Indonesian Tribe Celebrate Annual Tradition Where They Dig Up Their Relatives’ Corpses And Decorate Them

We all have peculiar rituals that we perform to help bring us comfort and good fortune. Whether it be praying, or buying a lottery ticket, we know what works for us.

That is no different for this Indonesian tribe from South Sulawesi, who exhume the bodies of their dead loved ones, before dressing them up as part of a yearly festival called Ma’nene, which translates to ‘The Ceremony of Cleaning Corpses’.

The bizarre annual event is like nothing you have ever seen before, and something you’ll never want to see again…

The bodies are exhumed, washed and dressed, before being paraded around the local area by their proud relatives. The tribe believe that this ritual brings them good luck for their forthcoming harvest.

The strange ritual began many centuries ago, after an animal hunter found a decaying corpse. The urban legend tells the tale of the hunter, who dressed himself in the clothes found on the corpse, before giving the body a proper burial. The hunter believed that after the burial he was blessed with good fortune. The Troajan people have adapted the story over the years and now use it as the basis for an annual festival in which they celebrate their dead.

Preparations for the festival begin shortly before the event, with the exhuming of the bodies. Once extracted from their graves, the bodies are then left to dry, before being washed and dressed in new clothes. No corpse is sacred from the event, with the bodies of babies and children also being included.

From the moment the festival begins, all participating are expected to smile broadly for the whole day, as sadness and mourning is strictly not allowed. It is a celebration and the bigger the joy, the better the harvest.

Once the corpses have been dressed and washed, they are taken for a walk through the village, in straight regimented lines. Then, after the walk, the villagers sacrifice buffaloes and pigs as an offering to the higher powers, to ensure that their loved ones walk free into heaven.

To explain the peculiar festival, one villager said:

“It is our way of respecting the dead. There is no mourning. It is a moment of joy for us because we reunite with our dead relatives. We try to honor them and in return get their blessings for good harvest.”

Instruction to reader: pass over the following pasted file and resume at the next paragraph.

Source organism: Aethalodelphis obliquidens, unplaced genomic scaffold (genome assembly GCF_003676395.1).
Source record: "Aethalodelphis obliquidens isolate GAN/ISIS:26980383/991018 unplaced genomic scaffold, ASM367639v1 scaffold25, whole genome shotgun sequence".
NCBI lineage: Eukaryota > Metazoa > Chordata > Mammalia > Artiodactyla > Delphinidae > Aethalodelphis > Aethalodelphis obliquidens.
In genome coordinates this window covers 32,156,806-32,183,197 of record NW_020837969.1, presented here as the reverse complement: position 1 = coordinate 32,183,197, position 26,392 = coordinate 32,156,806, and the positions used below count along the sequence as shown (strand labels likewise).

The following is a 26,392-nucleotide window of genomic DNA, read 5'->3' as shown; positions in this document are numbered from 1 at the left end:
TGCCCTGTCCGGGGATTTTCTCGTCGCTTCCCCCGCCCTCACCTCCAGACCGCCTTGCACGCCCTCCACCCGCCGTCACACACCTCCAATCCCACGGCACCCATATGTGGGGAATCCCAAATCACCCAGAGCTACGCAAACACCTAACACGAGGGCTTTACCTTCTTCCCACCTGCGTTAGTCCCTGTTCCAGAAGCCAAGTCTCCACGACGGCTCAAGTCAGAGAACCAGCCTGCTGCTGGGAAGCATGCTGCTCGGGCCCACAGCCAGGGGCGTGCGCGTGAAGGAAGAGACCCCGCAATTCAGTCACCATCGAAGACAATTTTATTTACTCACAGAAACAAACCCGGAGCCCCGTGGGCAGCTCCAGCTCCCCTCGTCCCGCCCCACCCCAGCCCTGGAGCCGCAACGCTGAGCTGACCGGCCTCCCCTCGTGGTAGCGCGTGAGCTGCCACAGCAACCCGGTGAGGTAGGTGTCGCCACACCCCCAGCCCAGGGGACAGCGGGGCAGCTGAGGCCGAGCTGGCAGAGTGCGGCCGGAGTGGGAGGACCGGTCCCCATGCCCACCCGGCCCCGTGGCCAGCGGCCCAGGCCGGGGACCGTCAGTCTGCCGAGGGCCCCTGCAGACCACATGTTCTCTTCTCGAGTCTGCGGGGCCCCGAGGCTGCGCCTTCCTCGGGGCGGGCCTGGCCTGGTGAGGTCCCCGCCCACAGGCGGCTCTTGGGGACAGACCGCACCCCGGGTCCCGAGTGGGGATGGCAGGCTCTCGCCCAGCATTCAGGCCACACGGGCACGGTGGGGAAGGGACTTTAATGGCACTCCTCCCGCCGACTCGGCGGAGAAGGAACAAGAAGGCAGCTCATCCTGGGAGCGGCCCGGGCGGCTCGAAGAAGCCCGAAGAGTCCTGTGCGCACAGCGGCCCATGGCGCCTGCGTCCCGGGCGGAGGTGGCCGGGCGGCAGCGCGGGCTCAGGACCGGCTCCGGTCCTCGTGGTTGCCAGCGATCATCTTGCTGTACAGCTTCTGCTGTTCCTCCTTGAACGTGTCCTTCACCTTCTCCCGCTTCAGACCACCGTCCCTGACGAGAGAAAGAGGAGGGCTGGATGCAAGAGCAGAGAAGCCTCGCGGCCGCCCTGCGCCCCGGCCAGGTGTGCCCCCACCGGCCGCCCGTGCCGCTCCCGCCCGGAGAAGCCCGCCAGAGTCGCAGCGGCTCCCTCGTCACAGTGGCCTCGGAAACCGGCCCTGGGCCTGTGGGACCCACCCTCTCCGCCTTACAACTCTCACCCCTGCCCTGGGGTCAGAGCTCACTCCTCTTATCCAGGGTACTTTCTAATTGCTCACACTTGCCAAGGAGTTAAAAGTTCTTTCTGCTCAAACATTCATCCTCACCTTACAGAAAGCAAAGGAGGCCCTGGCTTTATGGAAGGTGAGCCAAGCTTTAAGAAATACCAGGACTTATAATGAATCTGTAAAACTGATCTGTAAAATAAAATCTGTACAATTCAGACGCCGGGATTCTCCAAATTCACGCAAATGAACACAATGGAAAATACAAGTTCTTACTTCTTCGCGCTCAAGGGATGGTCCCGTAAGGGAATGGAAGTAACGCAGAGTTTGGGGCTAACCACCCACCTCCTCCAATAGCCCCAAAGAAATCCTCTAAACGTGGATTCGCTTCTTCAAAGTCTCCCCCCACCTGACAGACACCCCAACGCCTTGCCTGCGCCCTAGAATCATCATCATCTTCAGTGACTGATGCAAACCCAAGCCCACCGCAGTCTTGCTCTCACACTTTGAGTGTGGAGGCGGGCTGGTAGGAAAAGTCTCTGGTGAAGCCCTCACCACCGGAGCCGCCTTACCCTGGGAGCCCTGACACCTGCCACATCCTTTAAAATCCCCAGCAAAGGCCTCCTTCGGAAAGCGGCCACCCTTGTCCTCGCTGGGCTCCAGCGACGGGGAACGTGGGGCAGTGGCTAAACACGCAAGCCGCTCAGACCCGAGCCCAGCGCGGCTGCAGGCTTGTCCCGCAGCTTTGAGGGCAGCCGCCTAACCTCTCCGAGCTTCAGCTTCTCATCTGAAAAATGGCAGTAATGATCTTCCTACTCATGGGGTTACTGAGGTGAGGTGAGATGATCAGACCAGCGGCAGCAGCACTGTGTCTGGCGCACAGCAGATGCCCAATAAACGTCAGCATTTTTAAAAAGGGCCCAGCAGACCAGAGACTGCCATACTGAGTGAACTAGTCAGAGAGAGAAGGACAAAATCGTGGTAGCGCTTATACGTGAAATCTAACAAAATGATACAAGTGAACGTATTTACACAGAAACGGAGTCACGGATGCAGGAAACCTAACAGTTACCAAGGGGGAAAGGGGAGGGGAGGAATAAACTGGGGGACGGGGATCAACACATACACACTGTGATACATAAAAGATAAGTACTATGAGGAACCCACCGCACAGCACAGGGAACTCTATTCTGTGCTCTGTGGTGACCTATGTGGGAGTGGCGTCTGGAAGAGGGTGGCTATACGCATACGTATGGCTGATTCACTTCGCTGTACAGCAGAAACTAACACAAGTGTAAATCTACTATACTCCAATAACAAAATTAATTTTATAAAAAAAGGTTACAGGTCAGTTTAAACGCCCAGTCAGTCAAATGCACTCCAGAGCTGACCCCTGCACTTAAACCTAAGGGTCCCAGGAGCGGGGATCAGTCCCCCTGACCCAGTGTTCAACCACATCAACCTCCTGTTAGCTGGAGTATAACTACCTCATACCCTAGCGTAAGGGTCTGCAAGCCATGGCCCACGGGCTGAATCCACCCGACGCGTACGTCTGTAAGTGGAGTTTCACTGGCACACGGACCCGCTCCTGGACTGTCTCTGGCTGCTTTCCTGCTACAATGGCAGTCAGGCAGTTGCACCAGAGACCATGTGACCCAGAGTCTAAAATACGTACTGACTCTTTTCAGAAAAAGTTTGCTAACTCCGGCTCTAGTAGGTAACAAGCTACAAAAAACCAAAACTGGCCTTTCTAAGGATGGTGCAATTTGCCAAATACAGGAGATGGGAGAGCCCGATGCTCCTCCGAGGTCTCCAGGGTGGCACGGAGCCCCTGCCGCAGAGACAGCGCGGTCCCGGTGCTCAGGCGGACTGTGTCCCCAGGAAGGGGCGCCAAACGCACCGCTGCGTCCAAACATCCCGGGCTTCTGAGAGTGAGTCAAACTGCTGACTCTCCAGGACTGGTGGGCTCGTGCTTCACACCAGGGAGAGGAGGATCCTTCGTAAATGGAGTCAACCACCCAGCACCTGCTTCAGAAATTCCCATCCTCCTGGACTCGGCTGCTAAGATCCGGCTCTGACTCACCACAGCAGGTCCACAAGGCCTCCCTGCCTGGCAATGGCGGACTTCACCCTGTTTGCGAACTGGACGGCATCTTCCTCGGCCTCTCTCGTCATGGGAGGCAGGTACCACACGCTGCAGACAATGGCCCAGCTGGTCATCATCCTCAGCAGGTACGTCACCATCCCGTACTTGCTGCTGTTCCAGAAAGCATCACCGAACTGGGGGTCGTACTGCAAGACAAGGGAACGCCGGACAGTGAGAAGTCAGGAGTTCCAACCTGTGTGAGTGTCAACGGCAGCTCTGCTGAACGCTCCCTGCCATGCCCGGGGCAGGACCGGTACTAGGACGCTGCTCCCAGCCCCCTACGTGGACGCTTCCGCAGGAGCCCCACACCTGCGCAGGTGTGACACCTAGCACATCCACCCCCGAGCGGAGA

Funerals are the most important thing for the Troajan people, who often spend their whole lives saving so that they can afford a respectable burial for themselves and family members.

In some cases, the Troajan people will wait weeks, sometimes years, after the death of a family member whilst they earn the funds to pay for a lavish ceremony. But, despite that, the funeral is not the final farewell.

Not only is the festival a celebration of the dead, but also a time for family members to repair the coffins to stop their loved ones decomposing. The Troajan people believe that death is not the end, but just one more step closer to a spiritual life. So, funerals are a true celebration, and can sometimes last for weeks.

The Torajan people believe that the spirit of the deceased should always return to its village of origin. Which is a belief that has stopped many of them from ever leaving their home, in case they die whilst on the journey and their body cannot return.

This reclusive attitude of the Torajan people, meant that they were not known to exist until the 1970s, despite having lived high up in the mountains for centuries. The area is so remote that many of the villages were not known to exist until they were exposed to the outside world by Dutch explorers.

Now they have been exposed, explorers and photographers cannot get enough of them, especially during the festival. We think that we may just stick to Glastonbury!

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